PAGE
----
By Phil Farrand
C 1997 380 pp. CDN$17.95/US$12.95
Phil Farrand is a nitpicker extraordinaire. He’s been lucky enough to turn this trait into a talent. As the Chief Nitpicker of the Nitpicker’s Guild, he has found kindred spirits who, like him, enjoy finding mistakes in Star Trek and The X-Files. This has led to four books on nitpicking Star Trek, from Classic era through Next Generation and Deep Space Nine, and this thoroughly enjoyable volume on the first four seasons of The X-Files.
Ever wonder what that episode was titled, the one when Mulder undergoes past-life regression hypnotherapy? This can be really frustrating, as The X-Files broadcasts rarely showed any episode title. But in The Nitpicker’s Guide for X-Philes, Ferrand offers not only a summary of each episode’s events, which should allow the reader to recognize any episode in the guide, he also includes an index of Onscreen Locations for those fans who pay rapt attention to the location names displayed at the beginning of some scenes.
Ever wonder whether you’re remembering the correct order in which some episodes occurred? Well, if you recall the order in which they were broadcast, you may be right – but not always. Ferrand has taken the trouble to track down every possible clue for the intended date on which an episode was supposed to occur, which is not always after the previously broadcast episode.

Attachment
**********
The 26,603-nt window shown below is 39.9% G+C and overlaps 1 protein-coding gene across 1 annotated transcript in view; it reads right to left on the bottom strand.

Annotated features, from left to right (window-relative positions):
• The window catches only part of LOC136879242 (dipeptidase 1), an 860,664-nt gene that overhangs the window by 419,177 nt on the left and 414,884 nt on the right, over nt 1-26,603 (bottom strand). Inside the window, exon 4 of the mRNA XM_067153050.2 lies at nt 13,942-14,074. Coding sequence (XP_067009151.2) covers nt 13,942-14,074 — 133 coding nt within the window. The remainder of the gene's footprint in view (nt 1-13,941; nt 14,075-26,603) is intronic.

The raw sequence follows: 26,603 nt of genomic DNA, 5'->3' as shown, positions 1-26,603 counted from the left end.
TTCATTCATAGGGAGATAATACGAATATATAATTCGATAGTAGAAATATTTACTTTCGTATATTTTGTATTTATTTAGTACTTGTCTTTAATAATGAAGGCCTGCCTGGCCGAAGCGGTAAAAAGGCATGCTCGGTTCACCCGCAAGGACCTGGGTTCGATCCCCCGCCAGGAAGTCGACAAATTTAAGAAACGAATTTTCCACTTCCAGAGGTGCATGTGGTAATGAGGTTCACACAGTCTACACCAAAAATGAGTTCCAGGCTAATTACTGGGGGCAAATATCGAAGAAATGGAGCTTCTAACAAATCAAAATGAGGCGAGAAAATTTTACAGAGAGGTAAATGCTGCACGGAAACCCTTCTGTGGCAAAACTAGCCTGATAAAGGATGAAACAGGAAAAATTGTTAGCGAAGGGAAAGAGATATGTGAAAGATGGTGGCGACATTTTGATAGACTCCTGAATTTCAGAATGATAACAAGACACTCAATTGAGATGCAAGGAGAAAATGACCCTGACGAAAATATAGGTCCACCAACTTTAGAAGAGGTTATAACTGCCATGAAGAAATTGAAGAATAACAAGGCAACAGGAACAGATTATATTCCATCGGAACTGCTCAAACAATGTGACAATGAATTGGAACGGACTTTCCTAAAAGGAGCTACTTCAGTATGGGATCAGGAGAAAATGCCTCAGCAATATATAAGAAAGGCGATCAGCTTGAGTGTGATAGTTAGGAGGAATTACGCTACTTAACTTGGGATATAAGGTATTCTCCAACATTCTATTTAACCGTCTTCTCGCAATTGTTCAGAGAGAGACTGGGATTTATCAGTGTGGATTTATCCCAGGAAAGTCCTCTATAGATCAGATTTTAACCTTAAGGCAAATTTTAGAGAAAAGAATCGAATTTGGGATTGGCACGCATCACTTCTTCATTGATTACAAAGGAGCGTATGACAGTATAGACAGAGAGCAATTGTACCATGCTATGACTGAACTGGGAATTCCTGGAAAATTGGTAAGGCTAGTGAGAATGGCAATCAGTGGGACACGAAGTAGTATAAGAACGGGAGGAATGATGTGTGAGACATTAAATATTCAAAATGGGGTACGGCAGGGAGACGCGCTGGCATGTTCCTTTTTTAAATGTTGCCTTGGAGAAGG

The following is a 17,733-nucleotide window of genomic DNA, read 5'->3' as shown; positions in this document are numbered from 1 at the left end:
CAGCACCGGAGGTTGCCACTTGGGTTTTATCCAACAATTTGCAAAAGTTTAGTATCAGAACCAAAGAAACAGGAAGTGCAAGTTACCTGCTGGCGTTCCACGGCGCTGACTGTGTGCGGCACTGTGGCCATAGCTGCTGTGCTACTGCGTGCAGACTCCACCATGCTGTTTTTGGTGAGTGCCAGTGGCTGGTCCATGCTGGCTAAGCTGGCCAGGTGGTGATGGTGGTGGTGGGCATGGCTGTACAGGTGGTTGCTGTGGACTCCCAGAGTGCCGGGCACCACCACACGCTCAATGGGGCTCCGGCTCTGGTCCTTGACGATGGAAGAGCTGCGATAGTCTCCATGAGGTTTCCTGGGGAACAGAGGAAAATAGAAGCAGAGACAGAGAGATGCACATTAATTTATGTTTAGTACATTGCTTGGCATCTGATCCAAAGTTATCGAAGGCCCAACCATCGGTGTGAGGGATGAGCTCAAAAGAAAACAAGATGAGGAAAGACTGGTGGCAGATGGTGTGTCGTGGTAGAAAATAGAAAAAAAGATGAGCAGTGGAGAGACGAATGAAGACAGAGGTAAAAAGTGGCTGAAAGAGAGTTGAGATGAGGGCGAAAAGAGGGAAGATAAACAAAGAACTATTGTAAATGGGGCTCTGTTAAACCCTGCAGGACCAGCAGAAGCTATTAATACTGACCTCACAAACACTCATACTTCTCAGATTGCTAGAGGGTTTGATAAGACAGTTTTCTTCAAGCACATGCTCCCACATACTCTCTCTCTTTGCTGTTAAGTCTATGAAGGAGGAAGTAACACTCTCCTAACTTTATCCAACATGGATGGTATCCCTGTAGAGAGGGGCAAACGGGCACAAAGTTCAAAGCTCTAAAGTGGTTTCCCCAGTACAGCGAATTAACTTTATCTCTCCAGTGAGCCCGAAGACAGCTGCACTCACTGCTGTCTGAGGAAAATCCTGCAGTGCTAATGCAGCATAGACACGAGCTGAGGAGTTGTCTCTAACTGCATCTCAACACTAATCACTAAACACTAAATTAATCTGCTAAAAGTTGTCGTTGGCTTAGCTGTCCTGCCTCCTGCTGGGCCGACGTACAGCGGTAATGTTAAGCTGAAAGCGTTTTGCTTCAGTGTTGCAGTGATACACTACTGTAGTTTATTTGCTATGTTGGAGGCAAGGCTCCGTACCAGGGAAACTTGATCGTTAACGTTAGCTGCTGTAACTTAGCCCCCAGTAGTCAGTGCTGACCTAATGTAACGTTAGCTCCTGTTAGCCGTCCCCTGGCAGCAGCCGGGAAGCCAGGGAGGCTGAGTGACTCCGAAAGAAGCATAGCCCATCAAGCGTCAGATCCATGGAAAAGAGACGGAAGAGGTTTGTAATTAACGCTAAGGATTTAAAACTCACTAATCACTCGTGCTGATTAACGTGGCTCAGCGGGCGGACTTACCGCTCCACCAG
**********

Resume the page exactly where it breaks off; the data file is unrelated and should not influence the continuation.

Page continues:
Ever wonder just how many times Scully is attacked in the bathroom? Or how many times animals fall from the sky? There are enough trivia questions here that a fan of the show will never again get bored during a commercial break. Farrand offers several lists that give insight into how he organizes the episodes. Actions as small as eating a sunflower seed (which Mulder does eighteen times in the first four seasons) are counted, but with little analysis for what this means in terms of character development.
Ultimately, this book is a great read for nitpickers who notice every continuity error or wonder just how a 5’3" woman can haul her 6" partner around after shooting him through the shoulder. For those fans who wonder just when Mulder began to trust Scully, or how to recognize whether Skinner is their enemy or ally, this book offers only minimal discussion of motivation and emotions.
It is, unfortunately, much harder to quantify elements of character than it is to count gunshots. The technical observations made by Farrand are worthy and witty, and he shows a wry understanding of the developing relationships among the characters. But this is a show in which episodes can be identified as first season, second and third, or fourth season by viewers who pay attention to whether Mulder and Scully are carrying guns, or guns and flashlights, or both and also rubber gloves & evidence bags at all times when either is not standing in a shower. And it saddens me to report that where Scully gets her terrific shoes — the one piece of behind-the-scenes information which I have always coveted — is not revealed.
So, if you’re looking for a present for someone who keeps videos or DVDs of the show, The Nitpicker’s Guide for X-Philes is a terrific idea. It’s also good for a reference for the first four seasons. But for long, in-depth discussions of what the writers intended viewers to understand, there’s no substitute for a couple of friends talking while the paused TV image flickers.
Review by Paula Johanson.
Originally published in Neo-opsis Isssue 1.